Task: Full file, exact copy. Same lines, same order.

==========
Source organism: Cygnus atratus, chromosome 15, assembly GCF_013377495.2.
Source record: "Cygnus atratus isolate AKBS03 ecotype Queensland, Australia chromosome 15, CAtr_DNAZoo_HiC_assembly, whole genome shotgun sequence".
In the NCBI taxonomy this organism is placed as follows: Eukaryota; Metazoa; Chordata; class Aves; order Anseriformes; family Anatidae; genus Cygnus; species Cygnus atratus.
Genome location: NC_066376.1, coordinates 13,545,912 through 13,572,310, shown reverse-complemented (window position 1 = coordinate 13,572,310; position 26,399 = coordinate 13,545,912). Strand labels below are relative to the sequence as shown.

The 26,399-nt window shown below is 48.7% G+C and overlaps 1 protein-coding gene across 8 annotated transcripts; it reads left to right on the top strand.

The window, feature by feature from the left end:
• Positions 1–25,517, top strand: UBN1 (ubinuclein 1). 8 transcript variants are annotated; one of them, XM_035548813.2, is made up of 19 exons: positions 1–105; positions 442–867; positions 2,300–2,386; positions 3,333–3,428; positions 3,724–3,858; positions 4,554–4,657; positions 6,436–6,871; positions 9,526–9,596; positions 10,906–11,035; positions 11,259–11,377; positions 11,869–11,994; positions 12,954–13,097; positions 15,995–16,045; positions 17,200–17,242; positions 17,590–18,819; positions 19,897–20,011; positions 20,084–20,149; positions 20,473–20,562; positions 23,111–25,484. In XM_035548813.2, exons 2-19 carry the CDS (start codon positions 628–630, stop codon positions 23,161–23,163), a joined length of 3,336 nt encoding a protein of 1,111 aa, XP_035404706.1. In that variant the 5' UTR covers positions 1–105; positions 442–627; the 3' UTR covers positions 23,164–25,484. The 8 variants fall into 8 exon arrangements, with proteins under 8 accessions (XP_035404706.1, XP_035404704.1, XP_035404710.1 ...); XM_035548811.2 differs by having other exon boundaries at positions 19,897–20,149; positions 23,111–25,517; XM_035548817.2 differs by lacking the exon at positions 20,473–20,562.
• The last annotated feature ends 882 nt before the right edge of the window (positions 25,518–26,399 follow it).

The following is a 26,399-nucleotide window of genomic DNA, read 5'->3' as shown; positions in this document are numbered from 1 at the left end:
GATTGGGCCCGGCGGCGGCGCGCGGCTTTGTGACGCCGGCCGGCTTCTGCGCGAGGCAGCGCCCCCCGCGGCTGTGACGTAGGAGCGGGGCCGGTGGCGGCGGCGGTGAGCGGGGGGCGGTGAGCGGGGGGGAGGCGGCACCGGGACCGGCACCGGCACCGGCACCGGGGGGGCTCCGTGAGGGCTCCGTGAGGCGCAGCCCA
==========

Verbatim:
Source organism: Cygnus atratus, chromosome 15, assembly GCF_013377495.2.
Source record: "Cygnus atratus isolate AKBS03 ecotype Queensland, Australia chromosome 15, CAtr_DNAZoo_HiC_assembly, whole genome shotgun sequence".
In the NCBI taxonomy this organism is placed as follows: Eukaryota; Metazoa; Chordata; class Aves; order Anseriformes; family Anatidae; genus Cygnus; species Cygnus atratus.
Genome location: NC_066376.1, coordinates 13,545,912 through 13,572,310, shown reverse-complemented (window position 1 = coordinate 13,572,310; position 26,399 = coordinate 13,545,912). Strand labels below are relative to the sequence as shown.

The 26,399-nt window shown below is 48.7% G+C and overlaps 1 protein-coding gene across 8 annotated transcripts; it reads left to right on the top strand.

The window, feature by feature from the left end:
• Positions 1–25,517, top strand: UBN1 (ubinuclein 1). 8 transcript variants are annotated; one of them, XM_035548813.2, is made up of 19 exons: positions 1–105; positions 442–867; positions 2,300–2,386; positions 3,333–3,428; positions 3,724–3,858; positions 4,554–4,657; positions 6,436–6,871; positions 9,526–9,596; positions 10,906–11,035; positions 11,259–11,377; positions 11,869–11,994; positions 12,954–13,097; positions 15,995–16,045; positions 17,200–17,242; positions 17,590–18,819; positions 19,897–20,011; positions 20,084–20,149; positions 20,473–20,562; positions 23,111–25,484. In XM_035548813.2, exons 2-19 carry the CDS (start codon positions 628–630, stop codon positions 23,161–23,163), a joined length of 3,336 nt encoding a protein of 1,111 aa, XP_035404706.1. In that variant the 5' UTR covers positions 1–105; positions 442–627; the 3' UTR covers positions 23,164–25,484. The 8 variants fall into 8 exon arrangements, with proteins under 8 accessions (XP_035404706.1, XP_035404704.1, XP_035404710.1 ...); XM_035548811.2 differs by having other exon boundaries at positions 19,897–20,149; positions 23,111–25,517; XM_035548817.2 differs by lacking the exon at positions 20,473–20,562.
• The last annotated feature ends 882 nt before the right edge of the window (positions 25,518–26,399 follow it).

The following is a 26,399-nucleotide window of genomic DNA, read 5'->3' as shown; positions in this document are numbered from 1 at the left end:
GATTGGGCCCGGCGGCGGCGCGCGGCTTTGTGACGCCGGCCGGCTTCTGCGCGAGGCAGCGCCCCCCGCGGCTGTGACGTAGGAGCGGGGCCGGTGGCGGCGGCGGTGAGCGGGGGGCGGTGAGCGGGGGGGAGGCGGCACCGGGACCGGCACCGGCACCGGCACCGGGGGGGCTCCGTGAGGGCTCCGTGAGGCGCAGCCCA